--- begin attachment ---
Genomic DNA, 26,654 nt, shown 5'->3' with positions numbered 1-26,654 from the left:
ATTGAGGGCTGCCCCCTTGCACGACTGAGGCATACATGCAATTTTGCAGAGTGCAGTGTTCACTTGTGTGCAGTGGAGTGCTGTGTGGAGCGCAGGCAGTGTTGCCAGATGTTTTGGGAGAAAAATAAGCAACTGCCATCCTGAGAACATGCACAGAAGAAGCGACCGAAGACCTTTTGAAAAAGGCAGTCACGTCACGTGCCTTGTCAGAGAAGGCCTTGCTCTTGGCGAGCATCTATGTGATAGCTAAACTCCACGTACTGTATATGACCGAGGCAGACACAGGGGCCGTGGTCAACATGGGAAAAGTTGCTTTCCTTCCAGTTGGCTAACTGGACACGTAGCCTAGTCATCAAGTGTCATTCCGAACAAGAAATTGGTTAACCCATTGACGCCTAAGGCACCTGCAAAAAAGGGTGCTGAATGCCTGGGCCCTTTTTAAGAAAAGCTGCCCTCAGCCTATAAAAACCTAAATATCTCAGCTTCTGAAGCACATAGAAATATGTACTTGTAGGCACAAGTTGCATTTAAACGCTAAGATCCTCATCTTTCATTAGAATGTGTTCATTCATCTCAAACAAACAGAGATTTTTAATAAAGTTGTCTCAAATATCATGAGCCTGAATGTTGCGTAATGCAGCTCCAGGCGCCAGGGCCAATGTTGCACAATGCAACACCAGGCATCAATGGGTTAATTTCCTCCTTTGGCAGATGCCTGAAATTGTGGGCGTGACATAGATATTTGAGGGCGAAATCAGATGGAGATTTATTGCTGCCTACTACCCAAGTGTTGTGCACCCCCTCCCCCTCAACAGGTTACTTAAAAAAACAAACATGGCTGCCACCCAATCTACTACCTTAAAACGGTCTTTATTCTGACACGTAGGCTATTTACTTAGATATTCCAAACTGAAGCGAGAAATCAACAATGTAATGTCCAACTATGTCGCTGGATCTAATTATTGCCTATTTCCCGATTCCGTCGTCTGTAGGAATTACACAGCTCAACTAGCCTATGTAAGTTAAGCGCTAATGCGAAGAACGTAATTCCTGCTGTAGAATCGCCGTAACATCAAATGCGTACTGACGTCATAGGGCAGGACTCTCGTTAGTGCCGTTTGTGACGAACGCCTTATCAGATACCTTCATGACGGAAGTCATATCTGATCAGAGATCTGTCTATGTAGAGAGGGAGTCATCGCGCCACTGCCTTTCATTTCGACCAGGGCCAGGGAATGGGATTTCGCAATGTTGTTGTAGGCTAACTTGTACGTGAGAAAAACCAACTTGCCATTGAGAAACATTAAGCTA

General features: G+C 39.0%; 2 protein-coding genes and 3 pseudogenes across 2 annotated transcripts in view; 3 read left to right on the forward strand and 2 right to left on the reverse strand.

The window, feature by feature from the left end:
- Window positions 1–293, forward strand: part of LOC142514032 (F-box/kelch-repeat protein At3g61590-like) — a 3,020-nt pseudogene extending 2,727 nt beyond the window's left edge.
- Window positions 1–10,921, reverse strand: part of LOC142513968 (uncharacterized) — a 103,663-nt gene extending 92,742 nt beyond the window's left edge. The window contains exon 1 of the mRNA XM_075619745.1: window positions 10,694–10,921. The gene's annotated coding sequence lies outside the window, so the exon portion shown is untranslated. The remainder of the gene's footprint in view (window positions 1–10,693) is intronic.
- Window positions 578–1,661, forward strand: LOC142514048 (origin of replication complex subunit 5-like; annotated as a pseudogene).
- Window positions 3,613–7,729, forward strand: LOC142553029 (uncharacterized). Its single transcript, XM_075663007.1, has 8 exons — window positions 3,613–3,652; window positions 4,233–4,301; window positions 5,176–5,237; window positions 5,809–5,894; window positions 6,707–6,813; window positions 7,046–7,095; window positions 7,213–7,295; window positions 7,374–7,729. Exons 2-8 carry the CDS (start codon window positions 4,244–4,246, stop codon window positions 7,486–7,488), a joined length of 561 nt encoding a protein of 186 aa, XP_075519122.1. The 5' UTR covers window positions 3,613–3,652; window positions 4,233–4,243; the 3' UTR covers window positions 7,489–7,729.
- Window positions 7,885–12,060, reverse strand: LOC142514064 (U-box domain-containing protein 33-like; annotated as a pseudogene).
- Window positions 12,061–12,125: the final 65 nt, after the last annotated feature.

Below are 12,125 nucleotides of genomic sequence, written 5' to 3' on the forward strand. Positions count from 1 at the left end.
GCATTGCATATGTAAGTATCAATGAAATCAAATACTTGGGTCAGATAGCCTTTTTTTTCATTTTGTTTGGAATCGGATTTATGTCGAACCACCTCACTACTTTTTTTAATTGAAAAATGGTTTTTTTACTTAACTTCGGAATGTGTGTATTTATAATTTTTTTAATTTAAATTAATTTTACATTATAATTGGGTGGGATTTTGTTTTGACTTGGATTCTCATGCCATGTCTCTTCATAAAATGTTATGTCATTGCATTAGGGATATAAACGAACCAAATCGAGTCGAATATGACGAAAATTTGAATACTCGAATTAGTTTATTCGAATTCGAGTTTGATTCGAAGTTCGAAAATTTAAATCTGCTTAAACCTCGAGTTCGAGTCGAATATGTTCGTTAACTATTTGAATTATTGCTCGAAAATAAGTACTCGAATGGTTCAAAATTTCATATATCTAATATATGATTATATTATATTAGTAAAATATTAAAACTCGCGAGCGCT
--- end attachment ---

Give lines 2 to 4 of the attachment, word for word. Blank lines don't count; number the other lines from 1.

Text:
ATTGAGGGCTGCCCCCTTGCACGACTGAGGCATACATGCAATTTTGCAGAGTGCAGTGTTCACTTGTGTGCAGTGGAGTGCTGTGTGGAGCGCAGGCAGTGTTGCCAGATGTTTTGGGAGAAAAATAAGCAACTGCCATCCTGAGAACATGCACAGAAGAAGCGACCGAAGACCTTTTGAAAAAGGCAGTCACGTCACGTGCCTTGTCAGAGAAGGCCTTGCTCTTGGCGAGCATCTATGTGATAGCTAAACTCCACGTACTGTATATGACCGAGGCAGACACAGGGGCCGTGGTCAACATGGGAAAAGTTGCTTTCCTTCCAGTTGGCTAACTGGACACGTAGCCTAGTCATCAAGTGTCATTCCGAACAAGAAATTGGTTAACCCATTGACGCCTAAGGCACCTGCAAAAAAGGGTGCTGAATGCCTGGGCCCTTTTTAAGAAAAGCTGCCCTCAGCCTATAAAAACCTAAATATCTCAGCTTCTGAAGCACATAGAAATATGTACTTGTAGGCACAAGTTGCATTTAAACGCTAAGATCCTCATCTTTCATTAGAATGTGTTCATTCATCTCAAACAAACAGAGATTTTTAATAAAGTTGTCTCAAATATCATGAGCCTGAATGTTGCGTAATGCAGCTCCAGGCGCCAGGGCCAATGTTGCACAATGCAACACCAGGCATCAATGGGTTAATTTCCTCCTTTGGCAGATGCCTGAAATTGTGGGCGTGACATAGATATTTGAGGGCGAAATCAGATGGAGATTTATTGCTGCCTACTACCCAAGTGTTGTGCACCCCCTCCCCCTCAACAGGTTACTTAAAAAAACAAACATGGCTGCCACCCAATCTACTACCTTAAAACGGTCTTTATTCTGACACGTAGGCTATTTACTTAGATATTCCAAACTGAAGCGAGAAATCAACAATGTAATGTCCAACTATGTCGCTGGATCTAATTATTGCCTATTTCCCGATTCCGTCGTCTGTAGGAATTACACAGCTCAACTAGCCTATGTAAGTTAAGCGCTAATGCGAAGAACGTAATTCCTGCTGTAGAATCGCCGTAACATCAAATGCGTACTGACGTCATAGGGCAGGACTCTCGTTAGTGCCGTTTGTGACGAACGCCTTATCAGATACCTTCATGACGGAAGTCATATCTGATCAGAGATCTGTCTATGTAGAGAGGGAGTCATCGCGCCACTGCCTTTCATTTCGACCAGGGCCAGGGAATGGGATTTCGCAATGTTGTTGTAGGCTAACTTGTACGTGAGAAAAACCAACTTGCCATTGAGAAACATTAAGCTA

General features: G+C 39.0%; 2 protein-coding genes and 3 pseudogenes across 2 annotated transcripts in view; 3 read left to right on the forward strand and 2 right to left on the reverse strand.

The window, feature by feature from the left end: